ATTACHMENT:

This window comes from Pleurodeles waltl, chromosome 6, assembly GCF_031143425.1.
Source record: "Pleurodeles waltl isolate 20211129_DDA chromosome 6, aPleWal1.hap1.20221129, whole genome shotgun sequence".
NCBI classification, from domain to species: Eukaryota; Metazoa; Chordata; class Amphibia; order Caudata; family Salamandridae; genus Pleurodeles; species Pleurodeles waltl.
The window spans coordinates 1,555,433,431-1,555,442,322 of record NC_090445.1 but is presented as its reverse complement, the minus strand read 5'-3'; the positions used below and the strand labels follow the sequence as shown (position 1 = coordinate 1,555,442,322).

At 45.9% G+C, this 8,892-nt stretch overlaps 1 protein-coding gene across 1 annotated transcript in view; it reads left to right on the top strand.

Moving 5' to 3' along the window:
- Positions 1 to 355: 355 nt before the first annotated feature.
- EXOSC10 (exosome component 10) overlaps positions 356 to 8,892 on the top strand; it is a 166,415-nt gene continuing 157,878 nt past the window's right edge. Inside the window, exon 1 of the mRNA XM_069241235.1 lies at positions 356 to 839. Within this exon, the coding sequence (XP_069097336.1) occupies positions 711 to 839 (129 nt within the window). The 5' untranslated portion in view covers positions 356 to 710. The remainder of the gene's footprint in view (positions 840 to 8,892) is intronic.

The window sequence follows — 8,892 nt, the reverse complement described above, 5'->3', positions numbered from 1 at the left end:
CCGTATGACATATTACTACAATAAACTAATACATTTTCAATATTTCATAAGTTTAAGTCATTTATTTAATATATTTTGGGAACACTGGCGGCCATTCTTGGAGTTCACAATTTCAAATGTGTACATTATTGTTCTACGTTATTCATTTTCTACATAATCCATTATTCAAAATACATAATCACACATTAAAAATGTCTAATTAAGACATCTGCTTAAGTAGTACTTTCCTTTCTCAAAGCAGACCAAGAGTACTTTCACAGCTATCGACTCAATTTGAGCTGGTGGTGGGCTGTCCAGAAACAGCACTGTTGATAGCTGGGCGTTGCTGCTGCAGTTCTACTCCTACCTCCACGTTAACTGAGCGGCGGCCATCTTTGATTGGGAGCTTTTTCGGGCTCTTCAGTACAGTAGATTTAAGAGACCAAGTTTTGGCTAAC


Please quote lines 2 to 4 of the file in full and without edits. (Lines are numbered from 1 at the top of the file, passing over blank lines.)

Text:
Source record: "Pleurodeles waltl isolate 20211129_DDA chromosome 6, aPleWal1.hap1.20221129, whole genome shotgun sequence".
NCBI classification, from domain to species: Eukaryota; Metazoa; Chordata; class Amphibia; order Caudata; family Salamandridae; genus Pleurodeles; species Pleurodeles waltl.
The window spans coordinates 1,555,433,431-1,555,442,322 of record NC_090445.1 but is presented as its reverse complement, the minus strand read 5'-3'; the positions used below and the strand labels follow the sequence as shown (position 1 = coordinate 1,555,442,322).